Sunday, January 5, 2014

The relation between success and a Facebook account

Today I came across this tweet from a really funny account:
Then I thought that it is not only funny but also presents an interesting aspect; is really Facebook taking too much of our (precious) time? Is it worth spending quality time on Facebook (and other social media sites)?
Even for our daily routine, Facebook is a useful tool for disseminating our projects and their outcomes, present the updates of our work, share interesting links with people who usually belong to a common group or follow a page. It is a common practice to create a Facebook page or group for each one of our projects and use it to attract people who also use Facebook for professional reasons. I can recall the Facebook pages for agINFRAOrganic.EdunetVOA3ROrganic.Balkanet and of course ISLE (one of the most dynamic project pages), while we also maintain the Green Ideas Project page and the one for the Green Hackathon. Of course Agro-Know has its own Facebook page, which was rather recently launched and is now frequently updated.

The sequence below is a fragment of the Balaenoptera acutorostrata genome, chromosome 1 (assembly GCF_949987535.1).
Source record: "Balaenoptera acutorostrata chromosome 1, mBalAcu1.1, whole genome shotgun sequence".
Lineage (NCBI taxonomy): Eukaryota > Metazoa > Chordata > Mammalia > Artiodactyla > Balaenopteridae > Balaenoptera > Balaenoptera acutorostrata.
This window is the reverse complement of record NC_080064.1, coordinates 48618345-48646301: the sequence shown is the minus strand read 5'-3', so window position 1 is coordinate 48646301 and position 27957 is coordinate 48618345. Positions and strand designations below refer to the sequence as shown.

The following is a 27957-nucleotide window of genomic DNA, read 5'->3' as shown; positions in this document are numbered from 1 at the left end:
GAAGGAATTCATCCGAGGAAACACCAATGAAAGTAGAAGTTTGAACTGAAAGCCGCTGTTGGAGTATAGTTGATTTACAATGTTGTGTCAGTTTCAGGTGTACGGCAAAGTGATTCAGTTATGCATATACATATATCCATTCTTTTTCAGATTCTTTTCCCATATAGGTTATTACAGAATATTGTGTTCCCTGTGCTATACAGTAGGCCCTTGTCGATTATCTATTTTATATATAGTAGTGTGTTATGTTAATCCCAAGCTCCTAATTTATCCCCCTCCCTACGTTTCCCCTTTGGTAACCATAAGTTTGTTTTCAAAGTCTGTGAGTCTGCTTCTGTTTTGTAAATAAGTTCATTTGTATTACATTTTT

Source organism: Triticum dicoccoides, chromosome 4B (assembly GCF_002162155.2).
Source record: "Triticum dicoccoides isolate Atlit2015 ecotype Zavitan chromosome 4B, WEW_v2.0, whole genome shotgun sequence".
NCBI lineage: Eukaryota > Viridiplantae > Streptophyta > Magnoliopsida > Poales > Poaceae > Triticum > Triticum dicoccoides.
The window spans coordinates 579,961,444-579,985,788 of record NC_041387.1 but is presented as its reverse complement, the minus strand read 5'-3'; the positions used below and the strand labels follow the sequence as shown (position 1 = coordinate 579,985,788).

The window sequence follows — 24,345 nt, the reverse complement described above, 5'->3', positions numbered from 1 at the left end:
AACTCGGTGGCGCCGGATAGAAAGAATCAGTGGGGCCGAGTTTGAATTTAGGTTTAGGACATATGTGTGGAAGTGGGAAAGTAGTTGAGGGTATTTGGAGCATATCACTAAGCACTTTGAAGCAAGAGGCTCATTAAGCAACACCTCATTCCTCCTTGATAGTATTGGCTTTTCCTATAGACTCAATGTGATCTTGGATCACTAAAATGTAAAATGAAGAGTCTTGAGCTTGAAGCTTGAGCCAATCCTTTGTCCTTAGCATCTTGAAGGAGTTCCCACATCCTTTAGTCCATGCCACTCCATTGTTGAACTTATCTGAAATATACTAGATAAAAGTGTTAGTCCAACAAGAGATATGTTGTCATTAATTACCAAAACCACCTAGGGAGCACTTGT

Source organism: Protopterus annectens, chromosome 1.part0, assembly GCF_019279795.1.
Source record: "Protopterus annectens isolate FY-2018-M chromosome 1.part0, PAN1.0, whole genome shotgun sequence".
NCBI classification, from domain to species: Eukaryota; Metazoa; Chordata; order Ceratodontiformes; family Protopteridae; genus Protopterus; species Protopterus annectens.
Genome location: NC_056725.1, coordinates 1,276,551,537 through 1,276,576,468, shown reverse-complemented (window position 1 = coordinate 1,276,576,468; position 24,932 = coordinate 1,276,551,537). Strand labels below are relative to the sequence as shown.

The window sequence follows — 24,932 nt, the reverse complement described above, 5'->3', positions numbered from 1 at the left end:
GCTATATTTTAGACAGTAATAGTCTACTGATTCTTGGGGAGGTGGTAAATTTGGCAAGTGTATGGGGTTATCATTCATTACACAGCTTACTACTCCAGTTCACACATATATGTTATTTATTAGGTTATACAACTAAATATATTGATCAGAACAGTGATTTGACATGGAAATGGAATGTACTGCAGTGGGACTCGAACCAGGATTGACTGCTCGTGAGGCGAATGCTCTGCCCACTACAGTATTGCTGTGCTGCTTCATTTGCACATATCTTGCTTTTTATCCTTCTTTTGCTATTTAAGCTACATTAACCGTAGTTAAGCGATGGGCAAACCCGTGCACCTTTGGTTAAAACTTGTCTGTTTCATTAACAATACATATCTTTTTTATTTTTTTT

On the other hand, Facebook started as a social media site which everyone used for sharing mostly their personal updates, personal photos etc. I notice that sometimes when I log in to Facebook to share a project update in the corresponding page, I see some notifications that I want to check, messages that I would like to respond etc. Generally, I believe that one could spend hours and more hours on Facebook for browsing news, updates and even chat. As a result, I tend to avoid using Facebook even for professional purposes, at least during the most productive hours of the day.
After all, Nikos and Giannis, both AK CEOs and people that I personally consider successful, do not have Facebook accounts (ok, Giannis has one, but it seems to be in hibernation). Is it just a coincidence or a fact, according to the aforementioned tweet? Have they consciously chosen to refrain from spending even the slightest amount of time in this social network and instead focus on their professional goals or are they just too busy to notice the Facebook avalanche?